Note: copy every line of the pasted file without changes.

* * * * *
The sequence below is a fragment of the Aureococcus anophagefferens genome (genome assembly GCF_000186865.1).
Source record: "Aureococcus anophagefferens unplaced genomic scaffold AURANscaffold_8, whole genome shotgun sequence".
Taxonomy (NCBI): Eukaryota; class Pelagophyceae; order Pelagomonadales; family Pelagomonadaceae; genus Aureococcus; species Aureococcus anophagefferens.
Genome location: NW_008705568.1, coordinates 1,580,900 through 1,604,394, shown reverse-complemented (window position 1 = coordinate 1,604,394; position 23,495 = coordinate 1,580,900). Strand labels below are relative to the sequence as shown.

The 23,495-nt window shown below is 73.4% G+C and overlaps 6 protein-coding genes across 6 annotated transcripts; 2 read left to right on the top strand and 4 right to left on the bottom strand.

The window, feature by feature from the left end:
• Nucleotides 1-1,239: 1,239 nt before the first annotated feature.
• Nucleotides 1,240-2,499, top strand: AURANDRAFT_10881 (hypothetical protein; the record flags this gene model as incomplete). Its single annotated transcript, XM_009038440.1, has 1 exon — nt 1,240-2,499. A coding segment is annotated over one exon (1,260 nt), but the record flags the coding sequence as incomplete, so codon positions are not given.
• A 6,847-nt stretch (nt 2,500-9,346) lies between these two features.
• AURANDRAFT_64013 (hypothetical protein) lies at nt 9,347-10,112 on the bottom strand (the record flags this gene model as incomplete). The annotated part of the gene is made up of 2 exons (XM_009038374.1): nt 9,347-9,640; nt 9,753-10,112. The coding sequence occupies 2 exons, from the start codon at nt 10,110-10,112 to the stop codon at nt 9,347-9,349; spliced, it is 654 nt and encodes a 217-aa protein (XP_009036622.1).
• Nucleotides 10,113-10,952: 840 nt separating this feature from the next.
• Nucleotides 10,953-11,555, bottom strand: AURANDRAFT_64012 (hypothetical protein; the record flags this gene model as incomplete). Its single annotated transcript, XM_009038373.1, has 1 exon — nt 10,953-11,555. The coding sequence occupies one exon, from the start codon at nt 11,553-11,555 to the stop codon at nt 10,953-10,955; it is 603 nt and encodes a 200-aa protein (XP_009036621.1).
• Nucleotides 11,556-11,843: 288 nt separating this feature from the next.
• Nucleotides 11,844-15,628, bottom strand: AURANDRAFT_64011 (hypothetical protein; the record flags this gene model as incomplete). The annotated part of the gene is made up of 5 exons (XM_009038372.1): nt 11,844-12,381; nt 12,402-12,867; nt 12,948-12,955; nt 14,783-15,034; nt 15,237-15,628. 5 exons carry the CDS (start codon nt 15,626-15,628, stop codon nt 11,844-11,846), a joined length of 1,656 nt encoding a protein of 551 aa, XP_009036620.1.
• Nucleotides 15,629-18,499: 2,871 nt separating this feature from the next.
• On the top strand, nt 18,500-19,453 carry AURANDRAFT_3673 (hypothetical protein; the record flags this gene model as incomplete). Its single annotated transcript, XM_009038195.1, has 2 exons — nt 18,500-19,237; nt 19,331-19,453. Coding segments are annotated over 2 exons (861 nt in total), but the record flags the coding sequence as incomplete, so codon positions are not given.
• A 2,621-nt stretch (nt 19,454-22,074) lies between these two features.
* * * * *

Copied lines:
The sequence below is a fragment of the Aureococcus anophagefferens genome (genome assembly GCF_000186865.1).
Source record: "Aureococcus anophagefferens unplaced genomic scaffold AURANscaffold_8, whole genome shotgun sequence".
Taxonomy (NCBI): Eukaryota; class Pelagophyceae; order Pelagomonadales; family Pelagomonadaceae; genus Aureococcus; species Aureococcus anophagefferens.
Genome location: NW_008705568.1, coordinates 1,580,900 through 1,604,394, shown reverse-complemented (window position 1 = coordinate 1,604,394; position 23,495 = coordinate 1,580,900). Strand labels below are relative to the sequence as shown.

The 23,495-nt window shown below is 73.4% G+C and overlaps 6 protein-coding genes across 6 annotated transcripts; 2 read left to right on the top strand and 4 right to left on the bottom strand.

The window, feature by feature from the left end:
• Nucleotides 1-1,239: 1,239 nt before the first annotated feature.
• Nucleotides 1,240-2,499, top strand: AURANDRAFT_10881 (hypothetical protein; the record flags this gene model as incomplete). Its single annotated transcript, XM_009038440.1, has 1 exon — nt 1,240-2,499. A coding segment is annotated over one exon (1,260 nt), but the record flags the coding sequence as incomplete, so codon positions are not given.
• A 6,847-nt stretch (nt 2,500-9,346) lies between these two features.
• AURANDRAFT_64013 (hypothetical protein) lies at nt 9,347-10,112 on the bottom strand (the record flags this gene model as incomplete). The annotated part of the gene is made up of 2 exons (XM_009038374.1): nt 9,347-9,640; nt 9,753-10,112. The coding sequence occupies 2 exons, from the start codon at nt 10,110-10,112 to the stop codon at nt 9,347-9,349; spliced, it is 654 nt and encodes a 217-aa protein (XP_009036622.1).
• Nucleotides 10,113-10,952: 840 nt separating this feature from the next.
• Nucleotides 10,953-11,555, bottom strand: AURANDRAFT_64012 (hypothetical protein; the record flags this gene model as incomplete). Its single annotated transcript, XM_009038373.1, has 1 exon — nt 10,953-11,555. The coding sequence occupies one exon, from the start codon at nt 11,553-11,555 to the stop codon at nt 10,953-10,955; it is 603 nt and encodes a 200-aa protein (XP_009036621.1).
• Nucleotides 11,556-11,843: 288 nt separating this feature from the next.
• Nucleotides 11,844-15,628, bottom strand: AURANDRAFT_64011 (hypothetical protein; the record flags this gene model as incomplete). The annotated part of the gene is made up of 5 exons (XM_009038372.1): nt 11,844-12,381; nt 12,402-12,867; nt 12,948-12,955; nt 14,783-15,034; nt 15,237-15,628. 5 exons carry the CDS (start codon nt 15,626-15,628, stop codon nt 11,844-11,846), a joined length of 1,656 nt encoding a protein of 551 aa, XP_009036620.1.
• Nucleotides 15,629-18,499: 2,871 nt separating this feature from the next.
• On the top strand, nt 18,500-19,453 carry AURANDRAFT_3673 (hypothetical protein; the record flags this gene model as incomplete). Its single annotated transcript, XM_009038195.1, has 2 exons — nt 18,500-19,237; nt 19,331-19,453. Coding segments are annotated over 2 exons (861 nt in total), but the record flags the coding sequence as incomplete, so codon positions are not given.
• A 2,621-nt stretch (nt 19,454-22,074) lies between these two features.